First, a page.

Gaydamak wants votes, but hopes Likud wins

Social Justice Party founder presents Knesset list at Jerusalem event.

July 13, 2007 00:29
2 minute read.
Arkadi Gaydamak 88 298

Arkadi Gaydamak 88 298. (photo credit: Ariel Jerozolimski)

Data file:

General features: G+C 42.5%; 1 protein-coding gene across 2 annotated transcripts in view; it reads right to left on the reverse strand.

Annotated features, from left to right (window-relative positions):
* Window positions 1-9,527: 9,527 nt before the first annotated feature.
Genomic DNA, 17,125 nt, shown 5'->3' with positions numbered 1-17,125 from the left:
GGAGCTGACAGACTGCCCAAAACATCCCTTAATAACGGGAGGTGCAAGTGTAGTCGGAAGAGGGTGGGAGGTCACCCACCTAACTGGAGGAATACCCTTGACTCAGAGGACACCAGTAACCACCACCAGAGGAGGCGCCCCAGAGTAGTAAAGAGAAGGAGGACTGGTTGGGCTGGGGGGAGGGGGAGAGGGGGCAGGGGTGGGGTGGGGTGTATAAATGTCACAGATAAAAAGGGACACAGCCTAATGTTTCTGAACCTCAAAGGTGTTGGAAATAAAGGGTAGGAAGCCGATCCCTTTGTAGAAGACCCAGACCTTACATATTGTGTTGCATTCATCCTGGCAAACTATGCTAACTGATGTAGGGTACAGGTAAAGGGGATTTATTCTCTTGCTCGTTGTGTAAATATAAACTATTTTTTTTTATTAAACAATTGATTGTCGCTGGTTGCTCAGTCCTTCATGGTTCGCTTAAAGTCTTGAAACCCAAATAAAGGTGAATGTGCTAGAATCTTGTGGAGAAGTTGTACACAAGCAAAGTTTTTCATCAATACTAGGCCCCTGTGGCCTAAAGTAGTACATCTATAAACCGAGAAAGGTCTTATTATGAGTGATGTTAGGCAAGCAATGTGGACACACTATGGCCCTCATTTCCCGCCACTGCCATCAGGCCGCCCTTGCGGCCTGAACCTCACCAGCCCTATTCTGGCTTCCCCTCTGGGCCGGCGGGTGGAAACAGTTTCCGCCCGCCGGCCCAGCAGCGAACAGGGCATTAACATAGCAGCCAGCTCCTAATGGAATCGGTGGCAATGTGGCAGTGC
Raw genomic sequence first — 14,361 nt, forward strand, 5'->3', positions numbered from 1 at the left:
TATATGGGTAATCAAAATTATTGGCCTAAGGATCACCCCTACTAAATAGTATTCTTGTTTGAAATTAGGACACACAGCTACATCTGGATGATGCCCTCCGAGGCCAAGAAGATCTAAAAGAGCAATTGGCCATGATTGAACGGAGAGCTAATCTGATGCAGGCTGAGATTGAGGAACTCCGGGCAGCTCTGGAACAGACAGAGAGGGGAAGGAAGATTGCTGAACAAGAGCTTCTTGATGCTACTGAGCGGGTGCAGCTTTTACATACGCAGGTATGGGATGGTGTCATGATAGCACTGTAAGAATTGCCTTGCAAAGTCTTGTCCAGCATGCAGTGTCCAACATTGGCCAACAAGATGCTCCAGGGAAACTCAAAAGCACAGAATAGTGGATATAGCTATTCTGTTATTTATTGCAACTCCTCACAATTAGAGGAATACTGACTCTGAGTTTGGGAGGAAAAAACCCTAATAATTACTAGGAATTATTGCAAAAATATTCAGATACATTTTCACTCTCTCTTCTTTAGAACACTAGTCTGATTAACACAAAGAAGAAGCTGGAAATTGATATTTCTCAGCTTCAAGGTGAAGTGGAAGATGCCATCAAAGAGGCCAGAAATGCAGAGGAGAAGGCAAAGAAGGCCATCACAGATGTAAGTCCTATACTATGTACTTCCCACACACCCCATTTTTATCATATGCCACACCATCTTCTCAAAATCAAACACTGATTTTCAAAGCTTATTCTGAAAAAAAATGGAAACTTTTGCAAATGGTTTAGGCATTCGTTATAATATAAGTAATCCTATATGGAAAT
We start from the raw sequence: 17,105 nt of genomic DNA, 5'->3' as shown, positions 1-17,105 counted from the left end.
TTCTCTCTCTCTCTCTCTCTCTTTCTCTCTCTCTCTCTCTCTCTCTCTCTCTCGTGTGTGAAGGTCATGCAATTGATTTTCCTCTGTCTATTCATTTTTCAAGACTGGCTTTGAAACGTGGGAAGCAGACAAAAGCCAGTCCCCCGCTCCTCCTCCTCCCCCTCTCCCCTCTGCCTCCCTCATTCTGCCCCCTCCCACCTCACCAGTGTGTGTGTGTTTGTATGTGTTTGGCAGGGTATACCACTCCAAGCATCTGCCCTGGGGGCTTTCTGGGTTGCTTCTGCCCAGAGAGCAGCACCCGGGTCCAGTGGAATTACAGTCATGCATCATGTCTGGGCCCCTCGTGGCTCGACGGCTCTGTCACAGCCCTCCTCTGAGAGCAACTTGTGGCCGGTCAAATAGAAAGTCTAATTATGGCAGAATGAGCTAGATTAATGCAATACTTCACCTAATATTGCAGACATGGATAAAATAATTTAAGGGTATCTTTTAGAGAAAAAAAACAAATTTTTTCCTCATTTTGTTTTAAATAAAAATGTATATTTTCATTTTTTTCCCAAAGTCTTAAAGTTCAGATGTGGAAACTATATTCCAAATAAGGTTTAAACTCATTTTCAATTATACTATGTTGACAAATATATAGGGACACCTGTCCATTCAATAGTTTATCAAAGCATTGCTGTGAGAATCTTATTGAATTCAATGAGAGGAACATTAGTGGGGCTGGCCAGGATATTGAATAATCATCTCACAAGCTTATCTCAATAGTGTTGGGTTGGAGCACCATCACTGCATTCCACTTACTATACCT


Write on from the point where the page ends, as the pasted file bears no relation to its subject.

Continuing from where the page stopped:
Social Justice Party founder Arkadi Gaydamak presented candidates that will be on his Knesset list in the founding rally of the party on Thursday night at Jerusalem's Ramada Renaissance Hotel. The best-known candidate Gaydamak presented was Israeli Handicapped Organization head Shlomo "Momo" Elnekaveh, who has led many high-profile demonstrations against the government. Other candidates will include Ashkelon City Council member Sofa Beilin and Dr. Shlomo Tzadok, a Haifa University-trained political sociologist who made headlines when he proposed Gaydamak for the Israel Prize in September. "We will do everything possible to make sure the Social Justice Party will enter the Knesset," said Elnekaveh, who supported Labor's Amir Peretz in the last election. "From this room justice will come and we won't stop until this party will be in the Knesset." When The Jerusalem Post asked Gaydamak how many mandates he would receive, he said: "We're not running for a quantity of seats, because we're not professional politicians. Maybe the feeling that we're new and unknown could make people vote for us. It's very probable that we'll be a major political group in the next parliament." Denying reports in the Russian press this week that he might support new Labor chairman Ehud Barak, Gaydamak said that Likud chairman Binyamin Netanyahu was the best candidate for prime minister. He said that although he wanted people to vote for his party, he wanted Likud to win the election, because he did not consider himself qualified to be foreign minister or defense minister. Gaydamak reacted angrily to questions about an indictment expected to be issued against him in France on Friday. The indictment accuses him of buying inexpensive weapons in Eastern Europe and selling them at high prices to warring factions in Africa. He called the indictment "shameful chutzpah" and accused the French justice system of "political persecution" against him. Thursday's event was attended by more than 200 people from across the country, most of whom were native Russian speakers. Galina Violinchuk from Ashkelon said she came to the event, because "I love Gaydamak and I want him to help the Russians." Yael Barchash of Tel Aviv said she admired Gaydamak "because of his deep feelings for the Jewish people." But Dror Shemesh, a historian from Jerusalem, said he had come to hear about social justice, but left disappointed. He said the event was merely a show of "kissing up to Gaydamak." "A lot of people signed up for the party ahead of the event but canceled their membership afterward because of their disappointment," he said.

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